The Margarita Vein (Figure 2, right panel) averaged 555 g/t silver over 1.38 metres based on 5 composite channel lines (channel composite MA-38639 was previously released). Grades at Margarita are quite variable reflecting several texturally distinct vein phases including crustiform banded and breccia vein types, both containing moderate to high silver grades, and a tectonic breccia containing lower grades (channel composite MA-38663\ Ag). In many respects, the Margarita Vein visually resembles the Julia Vein (news releases of March 4 and Apr. 13, 2010) over its 200 metre exposure.
Table 3. Margarita Vein Channel Samples — Compiled Results
Gaps as %
Silver (g/t)4, 5
Length Weighted Average
Notes as per Table 2.
The Naty Vein (Figure 2 left panel) is poorly exposed and channel sampling of outcrop was not possible. Instead, individual blocks of locally-derived, subcrop were channel sampled to determine the typical grades of the vein, but no assumptions were made concerning the vein’s width. The blocks sampled represent a 100 metre sector of the vein’s known 560 metre strike length as defined by mapping and rock chip sampling. Channel sampled blocks returned grades from 91 to 557 g/t silver and averaged 298 g/t silver. Float and subcrop exposed both north and south of the channel sampled vein sector indicate potential for high silver grades in covered extensions of the Naty Vein. A large, isolated, transported block of vein material assaying 3,250 g/t silver was located 210 metres northwest of the last exposures of the Naty Vein, where subcrop and blocks returned chip samples grading 717 and 796 g/t silver.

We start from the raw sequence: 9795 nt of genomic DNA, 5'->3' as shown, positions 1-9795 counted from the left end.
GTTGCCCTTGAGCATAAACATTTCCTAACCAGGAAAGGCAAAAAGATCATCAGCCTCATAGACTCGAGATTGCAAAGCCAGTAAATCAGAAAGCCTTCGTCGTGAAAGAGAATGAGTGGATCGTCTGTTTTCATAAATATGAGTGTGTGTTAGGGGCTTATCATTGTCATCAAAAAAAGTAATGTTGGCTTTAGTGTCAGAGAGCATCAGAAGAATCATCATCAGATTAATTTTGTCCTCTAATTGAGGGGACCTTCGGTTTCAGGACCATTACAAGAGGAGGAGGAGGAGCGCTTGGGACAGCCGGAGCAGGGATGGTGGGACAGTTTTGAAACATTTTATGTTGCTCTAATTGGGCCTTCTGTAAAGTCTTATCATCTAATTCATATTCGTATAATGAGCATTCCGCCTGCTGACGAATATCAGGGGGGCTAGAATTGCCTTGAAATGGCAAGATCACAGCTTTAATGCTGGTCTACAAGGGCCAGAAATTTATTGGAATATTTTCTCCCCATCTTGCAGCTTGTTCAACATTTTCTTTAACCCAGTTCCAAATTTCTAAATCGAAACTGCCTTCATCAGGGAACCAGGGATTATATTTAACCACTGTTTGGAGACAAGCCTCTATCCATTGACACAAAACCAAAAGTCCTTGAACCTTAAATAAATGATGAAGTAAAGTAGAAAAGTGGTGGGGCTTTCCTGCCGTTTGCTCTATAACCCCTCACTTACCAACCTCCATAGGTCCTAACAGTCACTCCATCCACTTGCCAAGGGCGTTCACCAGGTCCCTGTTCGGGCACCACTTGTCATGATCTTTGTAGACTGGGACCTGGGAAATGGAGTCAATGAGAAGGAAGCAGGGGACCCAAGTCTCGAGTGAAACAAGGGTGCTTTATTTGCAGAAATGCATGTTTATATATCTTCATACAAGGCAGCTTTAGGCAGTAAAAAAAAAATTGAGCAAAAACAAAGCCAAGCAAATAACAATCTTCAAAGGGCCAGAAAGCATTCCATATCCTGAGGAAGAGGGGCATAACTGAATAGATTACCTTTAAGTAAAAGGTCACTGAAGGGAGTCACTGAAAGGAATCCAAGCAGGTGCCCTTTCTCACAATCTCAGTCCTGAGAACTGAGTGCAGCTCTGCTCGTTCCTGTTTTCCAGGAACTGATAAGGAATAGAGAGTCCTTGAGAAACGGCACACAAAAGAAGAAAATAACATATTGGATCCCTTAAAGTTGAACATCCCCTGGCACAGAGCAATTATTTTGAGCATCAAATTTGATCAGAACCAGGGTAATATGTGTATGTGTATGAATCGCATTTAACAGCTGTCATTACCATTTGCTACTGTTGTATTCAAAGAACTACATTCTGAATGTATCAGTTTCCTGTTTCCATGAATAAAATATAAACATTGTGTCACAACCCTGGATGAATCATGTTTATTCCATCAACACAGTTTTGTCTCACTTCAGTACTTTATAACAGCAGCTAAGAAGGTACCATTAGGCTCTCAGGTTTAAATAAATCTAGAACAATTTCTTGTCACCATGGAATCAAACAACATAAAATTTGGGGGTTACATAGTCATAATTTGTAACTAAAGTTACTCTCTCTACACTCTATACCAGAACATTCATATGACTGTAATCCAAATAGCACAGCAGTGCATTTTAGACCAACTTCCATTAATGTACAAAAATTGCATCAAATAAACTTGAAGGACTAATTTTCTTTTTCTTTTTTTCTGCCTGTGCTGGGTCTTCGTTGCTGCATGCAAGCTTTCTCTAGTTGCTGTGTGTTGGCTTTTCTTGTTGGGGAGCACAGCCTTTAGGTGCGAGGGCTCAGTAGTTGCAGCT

Table 4. Naty Vein Channel Samples — Subcrop and Blocks
Sampled Length (m)1
Silver (g/t)4, 5
NA-39866 (2 samples)
NA-39788a (2 samples)
Length Weighted Average
Notes are per Table 2.
Ongoing mapping and sampling at the Virginia Vein Zone continues to reveal new veining in outcrop and subcrop, with assays pending from 120 samples from additional newly discovered veins. Extensive high density ground magnetic and gradient array geophysical surveys are in progress. Preliminary results of the gradient array survey show a significant degree of correlation between outcropping veins and chargeable anomalies, and clearly indicate extensions of high grade silver structures under shallow soil cover.
“Exploration at the Virginia Vein Zone has confirmed high grade nature and extensions of silver-rich structures surrounding the Julia Vein, and we believe the results significantly expand the exploration potential. The application of systematic sampling combined with high quality geophysical data has increased the number of prospective drill targets at the Virginia Vein Zone. The property continues to present new opportunities and we look forward to receiving additional exploration results,” stated Mary Little, Mirasol’s President and CEO.
Paul G. Lhotka, Principal Geologist for Mirasol, is the Qualified Person under NI 43-101 who has approved the technical content of this news release.
For further information, contact:
Quality Assurance/Quality Control:
Exploration at Mirasol’s Projects is supervised by Stephen C. Nano, Vice President of Exploration; Exploration Manager, Timothy Heenan; and Principal Geologist, Paul Lhotka, all qualified persons under NI 43-101. All technical information for the Company’s projects is obtained and reported under a formal quality assurance and quality control (QA/QC) program. Rock chip and stream sediment samples are collected under the supervision of Company geologists in accordance with standard industry practice. Samples are dispatched via commercial transport to an ISO 9001:2000-accredited laboratory in Mendoza, Argentina for analysis. Results are routinely examined by an independent geochemist to ensure laboratory performance meets required standards.
All assay results reported herein are for surface rock chip samples; assay results from subsurface drill core or RC samples may be higher, lower or similar to results obtained from surface samples.